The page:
Jamaican Cuisine: 9 Foods to Try in Jamaica

Jamaican cuisine is a treasure trove of vibrant flavors, influenced by the island’s rich history and cultural diversity. From the fiery jerk seasoning to the savory ackee and saltfish, each traditional dish tells a complex story and offers a unique culinary experience.

Traditional Jamaican cuisine reflects the island’s diverse cultural influences. Today African, Indian and European flavors all blend together after centuries of difficult and complicated history.

Traditional Jamaican cuisine reflects the island’s diverse cultural influences.

Jamaican cuisine through local eyes

I was lucky enough to be able to explore Jamaican cuisine from a insider’s perspective since I got to attend a local wedding. Not a destination wedding but an authentic party at a local home, no less!

My friends Paul and Dominika were getting married. While the ceremony was held at a stunning sea view hotel, the reception (read: the feast) was an intimate affair in Paul’s mom’s backyard.

Since the trip was all about the bride and groom, your girl did not take too many food pictures. That said, I did get a very good insight into the local way of eating and really wanted to share with you what I learned about Jamaican cuisine.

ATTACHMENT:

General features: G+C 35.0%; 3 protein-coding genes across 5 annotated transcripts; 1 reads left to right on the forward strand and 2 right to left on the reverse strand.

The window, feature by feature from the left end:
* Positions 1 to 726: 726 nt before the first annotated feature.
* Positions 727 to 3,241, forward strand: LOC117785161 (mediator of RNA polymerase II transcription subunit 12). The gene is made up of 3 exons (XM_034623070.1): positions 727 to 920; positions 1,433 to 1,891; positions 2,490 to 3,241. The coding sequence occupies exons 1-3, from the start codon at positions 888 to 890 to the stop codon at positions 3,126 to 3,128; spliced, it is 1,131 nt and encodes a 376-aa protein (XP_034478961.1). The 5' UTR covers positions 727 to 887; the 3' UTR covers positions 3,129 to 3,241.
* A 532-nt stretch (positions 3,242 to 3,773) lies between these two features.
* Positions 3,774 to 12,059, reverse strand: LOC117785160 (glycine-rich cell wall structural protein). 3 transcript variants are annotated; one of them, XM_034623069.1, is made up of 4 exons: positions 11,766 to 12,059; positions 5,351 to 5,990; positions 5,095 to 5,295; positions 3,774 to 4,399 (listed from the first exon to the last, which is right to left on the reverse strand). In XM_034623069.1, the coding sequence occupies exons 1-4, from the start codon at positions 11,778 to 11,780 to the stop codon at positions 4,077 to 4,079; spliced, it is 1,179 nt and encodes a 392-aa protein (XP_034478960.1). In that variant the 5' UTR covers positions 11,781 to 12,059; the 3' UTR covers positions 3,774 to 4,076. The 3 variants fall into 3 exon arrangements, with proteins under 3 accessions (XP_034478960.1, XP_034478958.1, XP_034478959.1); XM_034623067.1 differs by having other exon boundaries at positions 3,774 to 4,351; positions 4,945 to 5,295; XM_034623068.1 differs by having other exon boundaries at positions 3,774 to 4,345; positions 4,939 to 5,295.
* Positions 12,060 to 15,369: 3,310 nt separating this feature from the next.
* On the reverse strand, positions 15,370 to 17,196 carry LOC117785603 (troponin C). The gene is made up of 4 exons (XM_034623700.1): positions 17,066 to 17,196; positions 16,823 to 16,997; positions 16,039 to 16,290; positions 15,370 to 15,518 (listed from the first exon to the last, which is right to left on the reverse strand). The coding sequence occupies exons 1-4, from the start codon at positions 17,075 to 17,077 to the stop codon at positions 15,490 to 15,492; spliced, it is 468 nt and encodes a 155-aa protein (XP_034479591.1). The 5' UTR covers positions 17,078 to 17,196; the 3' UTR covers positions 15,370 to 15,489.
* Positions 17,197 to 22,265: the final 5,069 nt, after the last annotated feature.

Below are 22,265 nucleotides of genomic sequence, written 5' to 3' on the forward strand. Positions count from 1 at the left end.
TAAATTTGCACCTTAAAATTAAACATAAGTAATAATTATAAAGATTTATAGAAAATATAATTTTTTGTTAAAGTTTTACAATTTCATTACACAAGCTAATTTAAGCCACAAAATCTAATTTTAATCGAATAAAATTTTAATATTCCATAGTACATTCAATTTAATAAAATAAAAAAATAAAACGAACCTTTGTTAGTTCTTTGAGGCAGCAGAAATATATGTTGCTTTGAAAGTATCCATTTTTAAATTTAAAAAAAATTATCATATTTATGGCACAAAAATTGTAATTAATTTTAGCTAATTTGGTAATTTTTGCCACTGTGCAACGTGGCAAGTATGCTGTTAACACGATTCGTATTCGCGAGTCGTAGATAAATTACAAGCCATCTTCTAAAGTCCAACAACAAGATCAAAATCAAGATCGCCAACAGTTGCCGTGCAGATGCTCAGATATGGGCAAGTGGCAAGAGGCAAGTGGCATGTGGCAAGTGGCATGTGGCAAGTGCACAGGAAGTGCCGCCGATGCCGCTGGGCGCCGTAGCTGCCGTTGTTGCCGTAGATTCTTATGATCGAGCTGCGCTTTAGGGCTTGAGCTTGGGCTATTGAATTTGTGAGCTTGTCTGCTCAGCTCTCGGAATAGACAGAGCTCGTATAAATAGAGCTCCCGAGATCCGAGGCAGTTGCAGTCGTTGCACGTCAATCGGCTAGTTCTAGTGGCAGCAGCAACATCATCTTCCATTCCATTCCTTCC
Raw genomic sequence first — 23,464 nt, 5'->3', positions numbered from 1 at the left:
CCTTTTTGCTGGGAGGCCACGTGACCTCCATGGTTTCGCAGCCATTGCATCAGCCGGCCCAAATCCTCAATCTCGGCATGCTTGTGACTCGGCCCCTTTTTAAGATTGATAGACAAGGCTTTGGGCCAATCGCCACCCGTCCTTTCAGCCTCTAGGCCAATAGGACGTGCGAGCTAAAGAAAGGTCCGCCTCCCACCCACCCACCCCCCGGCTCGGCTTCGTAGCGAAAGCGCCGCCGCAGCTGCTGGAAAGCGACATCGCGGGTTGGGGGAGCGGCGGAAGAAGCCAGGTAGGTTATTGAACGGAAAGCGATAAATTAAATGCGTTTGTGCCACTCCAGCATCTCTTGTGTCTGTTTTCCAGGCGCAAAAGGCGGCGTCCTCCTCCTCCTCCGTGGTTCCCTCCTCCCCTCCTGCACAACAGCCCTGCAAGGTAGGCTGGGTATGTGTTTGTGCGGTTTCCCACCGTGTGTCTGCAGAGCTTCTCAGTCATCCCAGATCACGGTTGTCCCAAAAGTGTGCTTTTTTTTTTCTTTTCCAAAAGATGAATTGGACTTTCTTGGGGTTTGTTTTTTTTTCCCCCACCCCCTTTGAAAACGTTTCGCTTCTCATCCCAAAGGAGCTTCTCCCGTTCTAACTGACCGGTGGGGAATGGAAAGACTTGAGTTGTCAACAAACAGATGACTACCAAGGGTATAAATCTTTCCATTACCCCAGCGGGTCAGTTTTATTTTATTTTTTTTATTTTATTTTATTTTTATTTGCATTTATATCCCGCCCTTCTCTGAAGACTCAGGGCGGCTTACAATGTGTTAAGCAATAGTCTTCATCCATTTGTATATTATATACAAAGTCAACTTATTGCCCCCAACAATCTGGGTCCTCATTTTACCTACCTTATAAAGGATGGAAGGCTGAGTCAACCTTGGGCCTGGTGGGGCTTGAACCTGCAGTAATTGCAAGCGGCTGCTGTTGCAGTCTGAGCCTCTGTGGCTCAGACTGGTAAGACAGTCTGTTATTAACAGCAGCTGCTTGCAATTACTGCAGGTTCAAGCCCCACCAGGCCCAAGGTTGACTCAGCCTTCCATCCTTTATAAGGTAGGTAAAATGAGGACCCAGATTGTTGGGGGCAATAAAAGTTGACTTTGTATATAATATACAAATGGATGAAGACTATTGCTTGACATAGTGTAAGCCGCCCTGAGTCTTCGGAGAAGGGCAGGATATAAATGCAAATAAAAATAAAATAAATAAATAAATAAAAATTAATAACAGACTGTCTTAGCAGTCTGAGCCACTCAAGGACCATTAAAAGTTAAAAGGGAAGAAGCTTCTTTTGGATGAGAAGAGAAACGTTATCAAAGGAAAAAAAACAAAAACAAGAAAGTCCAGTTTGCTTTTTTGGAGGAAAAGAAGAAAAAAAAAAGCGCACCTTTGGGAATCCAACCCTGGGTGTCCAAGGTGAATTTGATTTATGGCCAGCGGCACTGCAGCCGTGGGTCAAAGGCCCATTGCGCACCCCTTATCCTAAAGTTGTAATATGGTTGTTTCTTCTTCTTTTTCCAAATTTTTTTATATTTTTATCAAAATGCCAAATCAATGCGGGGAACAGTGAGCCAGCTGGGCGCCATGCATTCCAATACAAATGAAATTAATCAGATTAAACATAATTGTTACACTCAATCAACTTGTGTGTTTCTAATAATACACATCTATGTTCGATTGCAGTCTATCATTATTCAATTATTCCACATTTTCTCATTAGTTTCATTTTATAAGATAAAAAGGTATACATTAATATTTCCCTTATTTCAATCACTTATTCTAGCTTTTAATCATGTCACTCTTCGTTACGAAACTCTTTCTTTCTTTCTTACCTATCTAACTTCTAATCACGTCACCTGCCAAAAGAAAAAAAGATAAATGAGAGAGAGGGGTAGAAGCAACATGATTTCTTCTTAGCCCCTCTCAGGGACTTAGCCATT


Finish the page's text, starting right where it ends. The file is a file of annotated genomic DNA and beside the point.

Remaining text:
jamaican cuisine, jerk fish rice and peas
Jamaican cuisine is a treasure trove of vibrant flavors. Jerk fish with rice and peas and callaloo.

I invite you to embark on a gastronomic journey and explore some of the most beloved traditional foods that define the Jamaican culinary experience.

So, whether you’re planning a visit to Jamaica or simply want to embark on a culinary adventure of exploring Jamaican restaurants near you, make sure to indulge in these mouthwatering dishes:

1. Jerk

No exploration of Jamaican cuisine would be complete without mentioning the world-famous jerk seasoning. Most common is jerk chicken but you can have jerk fish or shrimp too.

You can also find vegetarian versions. We recently had jerk seitan in a Jamaican cafe in LA. Essentially, you can rub anything with jerk spices.

This spicy and smoky seasoning is a mixture of scotch bonnet peppers, thyme, allspice, garlic, and other aromatic herbs and spices. You then grill the dish over pimento wood to infuse it with an incredible smoky flavor.

Traditional Jamaican cuisine reflects the island’s diverse cultural influences. Today African, Indian and European flavors all blend together after centuries of difficult and complicated history.

2. Ackee and Saltfish